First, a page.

We at TheShot may peruse the Internet for headlines, but that doesn’t mean we’ve given up on the printed word. So we took notice of our citation in the latest issue of a local neighborhood paper, Glen Park News: Glen Park News – Summer 2007 [2.9 MB PDF file, page 17]. Although we appreciate the mention, the article also provided more disturbing evidence of the quantity-as-quality problem that so afflicts the American psyche — and SF is no exception.
In an article espousing the urban amenity virtues of Glen Park:
CoffeeRatings.com is a site for aficionados, nay, fanatics, who obsess over every detail that goes into their cup of java, from the aroma and brightness of the brew to the barista, the equipment and the coffee cup itself. Tops in Glen Park, and seventh overall in the whole city (rating: 8.0) is Café Bello.
All well and good. But earlier in the very same article, the author zeroed in on favorable comments from Burritoeater.com about the sheer size of a local burrito made in 2005. As if more of a bad burrito somehow makes it better:
Burritoeater.com rates La Corneta no.8 in the city, giving it 8.4 OMRs (Overall Mustache Ratings): “Anytime a burrito’s this long and hefty, someone behind the counter is doing something right.”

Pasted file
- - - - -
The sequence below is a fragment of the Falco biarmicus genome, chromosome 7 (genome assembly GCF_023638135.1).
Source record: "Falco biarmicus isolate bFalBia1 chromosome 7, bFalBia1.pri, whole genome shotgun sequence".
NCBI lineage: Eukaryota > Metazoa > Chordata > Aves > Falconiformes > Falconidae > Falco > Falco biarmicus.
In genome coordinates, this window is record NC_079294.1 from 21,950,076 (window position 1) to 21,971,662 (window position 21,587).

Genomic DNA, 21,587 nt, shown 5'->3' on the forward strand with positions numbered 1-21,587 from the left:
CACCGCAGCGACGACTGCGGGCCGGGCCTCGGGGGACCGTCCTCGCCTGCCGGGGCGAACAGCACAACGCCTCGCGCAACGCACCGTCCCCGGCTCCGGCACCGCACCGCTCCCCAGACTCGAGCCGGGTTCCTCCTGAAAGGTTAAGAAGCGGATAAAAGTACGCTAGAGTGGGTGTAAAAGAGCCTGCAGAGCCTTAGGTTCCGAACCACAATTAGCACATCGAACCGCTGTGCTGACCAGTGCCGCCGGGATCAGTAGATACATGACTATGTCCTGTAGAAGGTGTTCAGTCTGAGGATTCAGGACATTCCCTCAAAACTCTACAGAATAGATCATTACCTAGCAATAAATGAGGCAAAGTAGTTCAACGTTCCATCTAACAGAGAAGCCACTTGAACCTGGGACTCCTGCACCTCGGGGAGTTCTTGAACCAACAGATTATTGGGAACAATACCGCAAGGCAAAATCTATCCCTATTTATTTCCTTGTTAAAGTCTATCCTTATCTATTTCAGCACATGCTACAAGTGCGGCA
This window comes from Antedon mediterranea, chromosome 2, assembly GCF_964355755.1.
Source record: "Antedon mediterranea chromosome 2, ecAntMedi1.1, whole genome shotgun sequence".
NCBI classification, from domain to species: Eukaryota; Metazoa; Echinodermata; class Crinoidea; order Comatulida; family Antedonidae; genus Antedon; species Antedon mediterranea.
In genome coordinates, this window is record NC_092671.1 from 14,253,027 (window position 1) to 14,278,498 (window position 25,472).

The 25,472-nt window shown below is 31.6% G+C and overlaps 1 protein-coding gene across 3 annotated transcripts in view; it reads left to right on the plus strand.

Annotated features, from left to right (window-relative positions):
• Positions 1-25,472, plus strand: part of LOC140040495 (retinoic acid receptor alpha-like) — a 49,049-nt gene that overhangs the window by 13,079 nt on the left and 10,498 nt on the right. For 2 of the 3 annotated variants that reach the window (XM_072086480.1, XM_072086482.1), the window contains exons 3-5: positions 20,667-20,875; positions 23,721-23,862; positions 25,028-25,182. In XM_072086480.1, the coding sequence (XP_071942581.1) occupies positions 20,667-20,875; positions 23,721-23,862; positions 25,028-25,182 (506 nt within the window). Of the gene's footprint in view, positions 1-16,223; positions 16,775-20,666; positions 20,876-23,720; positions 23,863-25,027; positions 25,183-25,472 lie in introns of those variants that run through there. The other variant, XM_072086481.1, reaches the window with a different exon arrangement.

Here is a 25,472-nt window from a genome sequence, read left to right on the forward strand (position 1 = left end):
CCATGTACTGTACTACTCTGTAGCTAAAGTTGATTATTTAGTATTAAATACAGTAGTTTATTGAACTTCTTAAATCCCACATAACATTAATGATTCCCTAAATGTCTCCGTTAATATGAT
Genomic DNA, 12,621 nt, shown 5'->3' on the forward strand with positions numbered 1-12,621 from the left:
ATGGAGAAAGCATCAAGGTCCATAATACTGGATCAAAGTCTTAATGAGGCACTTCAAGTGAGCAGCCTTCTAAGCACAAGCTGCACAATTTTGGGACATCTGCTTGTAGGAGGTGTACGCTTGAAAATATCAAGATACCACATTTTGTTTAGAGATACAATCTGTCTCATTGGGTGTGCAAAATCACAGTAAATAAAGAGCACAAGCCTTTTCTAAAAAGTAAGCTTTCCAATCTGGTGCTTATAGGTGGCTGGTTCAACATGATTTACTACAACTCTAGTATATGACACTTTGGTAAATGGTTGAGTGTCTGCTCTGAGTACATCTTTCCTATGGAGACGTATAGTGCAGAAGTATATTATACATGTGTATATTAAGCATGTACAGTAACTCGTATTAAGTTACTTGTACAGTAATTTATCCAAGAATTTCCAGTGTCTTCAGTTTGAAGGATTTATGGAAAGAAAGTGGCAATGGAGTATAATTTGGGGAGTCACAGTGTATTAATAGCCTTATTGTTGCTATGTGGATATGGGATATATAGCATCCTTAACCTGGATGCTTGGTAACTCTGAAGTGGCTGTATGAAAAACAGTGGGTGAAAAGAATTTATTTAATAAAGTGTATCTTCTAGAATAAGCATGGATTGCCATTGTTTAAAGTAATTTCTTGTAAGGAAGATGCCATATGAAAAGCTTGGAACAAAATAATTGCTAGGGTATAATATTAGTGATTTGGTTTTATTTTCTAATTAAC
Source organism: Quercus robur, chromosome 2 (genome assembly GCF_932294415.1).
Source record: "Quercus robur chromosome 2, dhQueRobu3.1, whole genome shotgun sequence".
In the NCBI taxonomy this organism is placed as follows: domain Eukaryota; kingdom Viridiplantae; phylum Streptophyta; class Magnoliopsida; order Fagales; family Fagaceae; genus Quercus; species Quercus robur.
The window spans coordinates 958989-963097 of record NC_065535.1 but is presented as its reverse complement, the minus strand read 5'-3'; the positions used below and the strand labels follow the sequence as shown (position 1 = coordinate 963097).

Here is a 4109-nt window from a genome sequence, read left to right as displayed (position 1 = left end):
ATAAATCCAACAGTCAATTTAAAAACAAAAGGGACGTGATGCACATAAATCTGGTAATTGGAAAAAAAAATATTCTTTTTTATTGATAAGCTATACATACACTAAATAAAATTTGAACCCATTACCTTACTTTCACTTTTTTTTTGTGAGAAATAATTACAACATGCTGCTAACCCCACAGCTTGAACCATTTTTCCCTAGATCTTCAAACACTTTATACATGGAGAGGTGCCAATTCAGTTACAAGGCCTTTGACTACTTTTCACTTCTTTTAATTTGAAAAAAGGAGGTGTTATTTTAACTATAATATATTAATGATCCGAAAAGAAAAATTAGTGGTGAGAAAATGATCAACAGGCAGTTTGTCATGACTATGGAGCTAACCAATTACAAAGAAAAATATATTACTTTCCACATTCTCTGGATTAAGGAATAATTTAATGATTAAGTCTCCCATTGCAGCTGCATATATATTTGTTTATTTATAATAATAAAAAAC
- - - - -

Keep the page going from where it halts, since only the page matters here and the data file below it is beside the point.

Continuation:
(As personal fans of Burritoeater.com, we’ve noticed how their rating system has gone “multi-dimensional” in the past year — including criteria such as burstage abatement and intangibility bonus over the usual “mustache rating”. We can only hope that CoffeeRatings.com‘s obsessive-compulsive disorder has inspired parody rather than another tragic victim here.)
Not only was Burritoeater.com remiss in making such a comment, but the article’s author dug it out to promote a local taqueria. It’s this fundamental inability to tell the difference between quality and quantity that’s at the root of America’s pathetic espresso standards. In the nation of the 46-ounce Super Big Gulp®, home to coffee atrocities such as Caffe Cardinale’s two-hour mug, is there any wonder why our nation’s waistlines are growing faster than our polar ice caps are shrinking? (Coincidence?! We think not.)
As long as the likes of consumer rating sites such as Yelp and the people who use them are motivated by something other than quality — with reviewers often confusing portion size with quality (as they did with this È Tutto Qua example) — espresso quality in America will continue to suck. Until we can culturally break free from this copious entitlement mentality, the gold standard for consumption will come in a Costco-sized bucket, larger than your head, tasting like the bitter, watery, coal-like muck left over from when the CDF puts out a illegal campfire.
But who cares about quality when you’re staring at a trough you can bathe in, right?!
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